COMPENSATORY EDUCATION WITHIN THE CITY UNIVERSITY OF NEW YORK: A STUDY OF THE ROLE EXPECTATIONS AND PERCEPTIONS OF SEEK DIRECTORS (ORGANIZATION, ROLE STRAIN)
This is a study of role expectations and perceptions of directors of SEEK Programs within the framework of the City University of New York and how this role is influenced by the internal structure of the university. The purpose of this study is to gather information that can be useful in formulating hypotheses about the relationship between behavior with this role of director and the structure of the program, and its environment. Expectations and perceptions are explored in five different areas: role definition and task, role strain, program structure and university environment, interpersonal conflict, and leadership and management.;Findings reveal that the inordinate number of role tasks involved, lack of sufficient administrative assistance, limited power and authority, inadequate program budgets, weak campus support, indifferent and sometimes hostile attitudes, ambiguous program structures and uncertainty about job and program all contributed to the high degree of strain felt by SEEK Directors. The divided nature of the structures of the SEEK Program and the internal structure of the University and the director's position within these structures together with the fact that SEEK is less powerful than other departments within the University are the foundation of the high level of interpersonal conflict reported here by directors. Directors' perceptions of leadership and management within their role differ somewhat from program guideline descriptions. Directors see their role as essentially one of leadership and management, whereas the guidelines describe this role as that of monitor/manager/reporter.;The following hypotheses reflect the analysis of the findings in this study: (1) As demands made on directors from other organizational actors increase and diverge, role strain increases; this in turn, results in a decrease in the ability of directors to meet role expectations. Increased departure from role expectations, in turn, negatively influences program outcome. (2) The nature of the dependency of the structure of the SEEK Program influences strain within the role of director. (3) The greater the degree to which college presidents permit freedom of action within the formal program guidelines, the greater the degree of the attainment of program goals. (4) An ambiguous program structure, interpersonal conflict, and the lack of vested power and authority within the role of director are all factors which influence a negative program outcome.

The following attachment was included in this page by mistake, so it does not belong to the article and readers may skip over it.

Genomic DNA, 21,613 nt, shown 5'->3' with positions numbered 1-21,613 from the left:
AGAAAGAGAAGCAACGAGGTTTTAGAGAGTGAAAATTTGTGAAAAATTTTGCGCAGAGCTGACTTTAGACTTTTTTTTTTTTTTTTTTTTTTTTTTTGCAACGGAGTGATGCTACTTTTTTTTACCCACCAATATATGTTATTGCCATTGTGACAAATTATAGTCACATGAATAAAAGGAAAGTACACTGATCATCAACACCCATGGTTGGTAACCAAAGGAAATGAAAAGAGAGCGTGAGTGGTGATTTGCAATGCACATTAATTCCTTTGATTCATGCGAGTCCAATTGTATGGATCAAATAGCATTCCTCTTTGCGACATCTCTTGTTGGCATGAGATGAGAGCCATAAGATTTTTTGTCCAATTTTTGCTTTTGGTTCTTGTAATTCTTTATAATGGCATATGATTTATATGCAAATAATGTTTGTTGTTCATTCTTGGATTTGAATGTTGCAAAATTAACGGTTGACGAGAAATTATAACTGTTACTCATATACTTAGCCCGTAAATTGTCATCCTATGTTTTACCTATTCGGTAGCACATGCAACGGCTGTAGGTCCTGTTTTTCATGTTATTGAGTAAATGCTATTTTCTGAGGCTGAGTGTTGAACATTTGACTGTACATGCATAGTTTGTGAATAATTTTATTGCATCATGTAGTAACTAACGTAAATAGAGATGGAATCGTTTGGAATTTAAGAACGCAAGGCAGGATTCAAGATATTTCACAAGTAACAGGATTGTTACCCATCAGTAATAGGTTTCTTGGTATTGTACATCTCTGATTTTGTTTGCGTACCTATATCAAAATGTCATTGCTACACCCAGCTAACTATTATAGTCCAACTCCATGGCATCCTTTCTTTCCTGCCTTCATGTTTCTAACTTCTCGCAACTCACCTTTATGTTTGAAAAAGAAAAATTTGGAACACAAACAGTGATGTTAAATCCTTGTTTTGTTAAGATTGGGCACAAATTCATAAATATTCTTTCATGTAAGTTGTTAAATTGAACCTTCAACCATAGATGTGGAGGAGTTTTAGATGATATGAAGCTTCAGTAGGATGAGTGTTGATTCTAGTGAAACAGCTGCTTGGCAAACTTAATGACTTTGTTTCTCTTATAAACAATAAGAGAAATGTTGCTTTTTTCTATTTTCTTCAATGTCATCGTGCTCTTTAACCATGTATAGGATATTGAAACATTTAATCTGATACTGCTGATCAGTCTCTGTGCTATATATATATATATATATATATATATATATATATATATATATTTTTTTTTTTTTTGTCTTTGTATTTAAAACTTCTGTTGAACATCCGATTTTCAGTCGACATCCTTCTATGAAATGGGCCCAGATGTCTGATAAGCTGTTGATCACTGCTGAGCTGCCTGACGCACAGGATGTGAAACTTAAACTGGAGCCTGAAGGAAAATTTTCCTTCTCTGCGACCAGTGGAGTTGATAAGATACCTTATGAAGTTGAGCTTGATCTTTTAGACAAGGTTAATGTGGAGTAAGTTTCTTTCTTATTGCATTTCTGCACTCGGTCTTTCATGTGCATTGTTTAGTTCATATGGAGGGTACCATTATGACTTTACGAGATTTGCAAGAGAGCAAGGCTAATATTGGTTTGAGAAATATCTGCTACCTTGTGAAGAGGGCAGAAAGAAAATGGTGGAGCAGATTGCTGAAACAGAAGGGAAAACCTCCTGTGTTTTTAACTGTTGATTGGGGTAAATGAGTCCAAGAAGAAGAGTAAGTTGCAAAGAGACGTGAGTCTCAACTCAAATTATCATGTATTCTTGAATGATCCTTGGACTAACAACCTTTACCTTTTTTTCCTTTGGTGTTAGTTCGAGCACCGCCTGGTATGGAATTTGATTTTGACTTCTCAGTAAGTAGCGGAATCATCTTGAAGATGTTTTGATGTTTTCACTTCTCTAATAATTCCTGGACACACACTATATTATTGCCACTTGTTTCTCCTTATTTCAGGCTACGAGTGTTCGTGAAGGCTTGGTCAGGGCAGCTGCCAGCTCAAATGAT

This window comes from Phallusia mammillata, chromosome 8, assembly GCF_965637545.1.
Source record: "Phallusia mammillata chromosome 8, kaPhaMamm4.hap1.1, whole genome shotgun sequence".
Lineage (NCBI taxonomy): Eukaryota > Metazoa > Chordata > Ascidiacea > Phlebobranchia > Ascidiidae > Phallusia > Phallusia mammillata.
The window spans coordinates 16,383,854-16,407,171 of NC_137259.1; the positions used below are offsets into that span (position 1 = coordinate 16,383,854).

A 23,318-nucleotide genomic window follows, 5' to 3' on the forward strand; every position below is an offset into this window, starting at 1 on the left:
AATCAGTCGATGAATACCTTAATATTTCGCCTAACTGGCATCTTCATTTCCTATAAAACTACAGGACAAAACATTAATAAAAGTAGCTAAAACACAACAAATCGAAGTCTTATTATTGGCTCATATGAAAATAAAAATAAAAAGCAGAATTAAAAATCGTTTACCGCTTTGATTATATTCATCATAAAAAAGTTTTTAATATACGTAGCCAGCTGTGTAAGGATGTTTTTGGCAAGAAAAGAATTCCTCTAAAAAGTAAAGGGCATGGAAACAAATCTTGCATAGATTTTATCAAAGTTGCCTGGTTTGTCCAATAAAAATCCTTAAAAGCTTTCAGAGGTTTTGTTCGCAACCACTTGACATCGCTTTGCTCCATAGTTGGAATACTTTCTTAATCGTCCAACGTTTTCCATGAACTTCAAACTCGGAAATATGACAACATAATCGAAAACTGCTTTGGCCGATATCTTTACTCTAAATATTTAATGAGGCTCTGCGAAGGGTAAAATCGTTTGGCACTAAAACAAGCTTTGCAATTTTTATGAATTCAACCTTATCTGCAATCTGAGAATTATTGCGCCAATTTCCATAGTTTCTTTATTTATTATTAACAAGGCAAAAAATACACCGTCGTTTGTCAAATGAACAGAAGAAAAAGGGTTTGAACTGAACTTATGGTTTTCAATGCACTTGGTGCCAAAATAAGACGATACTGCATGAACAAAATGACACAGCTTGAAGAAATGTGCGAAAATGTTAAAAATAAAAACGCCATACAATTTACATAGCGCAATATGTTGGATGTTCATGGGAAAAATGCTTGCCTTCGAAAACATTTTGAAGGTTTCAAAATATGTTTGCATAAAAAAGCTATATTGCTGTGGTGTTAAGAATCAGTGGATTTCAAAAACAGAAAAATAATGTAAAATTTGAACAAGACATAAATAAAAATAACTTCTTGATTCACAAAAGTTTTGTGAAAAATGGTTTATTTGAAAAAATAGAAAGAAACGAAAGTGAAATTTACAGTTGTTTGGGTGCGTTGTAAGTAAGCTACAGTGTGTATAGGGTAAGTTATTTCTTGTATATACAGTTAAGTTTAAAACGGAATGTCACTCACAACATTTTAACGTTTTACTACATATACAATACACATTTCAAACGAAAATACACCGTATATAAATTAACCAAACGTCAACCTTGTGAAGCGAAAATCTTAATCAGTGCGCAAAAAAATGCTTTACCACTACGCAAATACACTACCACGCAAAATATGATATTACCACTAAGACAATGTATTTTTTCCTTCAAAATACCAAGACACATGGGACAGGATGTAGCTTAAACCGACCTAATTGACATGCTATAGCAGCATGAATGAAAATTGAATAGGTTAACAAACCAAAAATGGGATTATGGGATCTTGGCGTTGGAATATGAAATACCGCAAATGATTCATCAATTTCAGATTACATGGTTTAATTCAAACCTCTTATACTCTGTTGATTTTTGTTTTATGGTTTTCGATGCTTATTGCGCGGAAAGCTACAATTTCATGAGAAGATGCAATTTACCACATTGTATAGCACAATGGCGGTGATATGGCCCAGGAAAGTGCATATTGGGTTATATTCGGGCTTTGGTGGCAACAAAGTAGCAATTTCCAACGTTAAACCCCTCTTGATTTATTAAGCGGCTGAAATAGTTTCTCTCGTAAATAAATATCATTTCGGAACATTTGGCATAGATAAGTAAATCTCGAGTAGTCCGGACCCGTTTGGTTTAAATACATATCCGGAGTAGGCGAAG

Source: Dissertation Abstracts International, Volume: 45-12, Section: A, page: 3605.